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Research Coins: Electronic Auction

 
3130054
313, Lot: 54. Estimate $100.
Sold for $140. This amount does not include the buyer’s fee.

BITHYNIA, Herakleia Pontike. Dionysios. Tyrant, 337-305 BC. AR Siglos or Drachm (17mm, 4.47 g, 12h). Wreathed head of Dionysos left, thyrsos over shoulder / Herakles standing left, holding lion’s skin and erecting trophy; ram’s head below. SNG BM Black Sea 1612; HGC 7, 501. Fine, toned, some porosity. Scarce.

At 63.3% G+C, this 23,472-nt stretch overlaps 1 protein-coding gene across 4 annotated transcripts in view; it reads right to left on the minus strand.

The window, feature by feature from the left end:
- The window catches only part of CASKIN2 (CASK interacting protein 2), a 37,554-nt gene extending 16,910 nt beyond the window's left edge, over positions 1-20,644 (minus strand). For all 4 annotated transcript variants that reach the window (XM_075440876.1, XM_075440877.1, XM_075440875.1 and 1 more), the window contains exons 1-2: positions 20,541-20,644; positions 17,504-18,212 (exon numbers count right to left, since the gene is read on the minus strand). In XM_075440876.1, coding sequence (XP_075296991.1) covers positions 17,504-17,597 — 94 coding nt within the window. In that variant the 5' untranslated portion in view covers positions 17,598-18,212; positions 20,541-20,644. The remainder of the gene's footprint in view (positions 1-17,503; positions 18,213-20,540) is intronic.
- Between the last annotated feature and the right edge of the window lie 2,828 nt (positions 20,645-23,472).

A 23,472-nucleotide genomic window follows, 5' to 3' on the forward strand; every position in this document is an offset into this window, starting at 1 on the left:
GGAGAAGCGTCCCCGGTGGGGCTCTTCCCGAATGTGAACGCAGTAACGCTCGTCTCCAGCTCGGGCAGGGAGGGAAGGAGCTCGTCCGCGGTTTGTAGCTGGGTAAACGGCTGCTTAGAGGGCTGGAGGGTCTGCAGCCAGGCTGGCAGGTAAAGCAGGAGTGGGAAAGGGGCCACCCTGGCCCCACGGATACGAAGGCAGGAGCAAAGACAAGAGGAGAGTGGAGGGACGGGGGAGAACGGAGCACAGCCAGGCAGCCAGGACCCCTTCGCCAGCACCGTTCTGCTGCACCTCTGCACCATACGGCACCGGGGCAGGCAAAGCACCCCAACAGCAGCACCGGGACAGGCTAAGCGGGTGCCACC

A civil struggle in Herakleia lead to the founding of a tyranny by Klearchos in 364 BC. Klearchos himself was assassinated in 352, followed by a six year regency of his brother Satyreos until his son Timotheos came of age in 346. Timotheos shortly thereafter raised his younger brother Dionysios as a joint ruler, and Dionysios remained tyrant of Herakleia after the death of Timotheus in 337 until his own passing in 305. The dynasty continued under his sons until Lysimachos seized the city in 284 BC. The family of Klearchos seems to have have had a special attachment to the god Dionysos; he named one of his sons after the god, and was even murdered while offering sacrifice at his temple. Dionysos was the standard type for the coinage of the dynasty, although the named coinage seems to have ended shortly after the accession of Dionysios, probably at the time of the arrival of Alexander in Asia Minor in 334 BC. Such expressions of autonomy were not viewed favorably by the new master of the Greek east.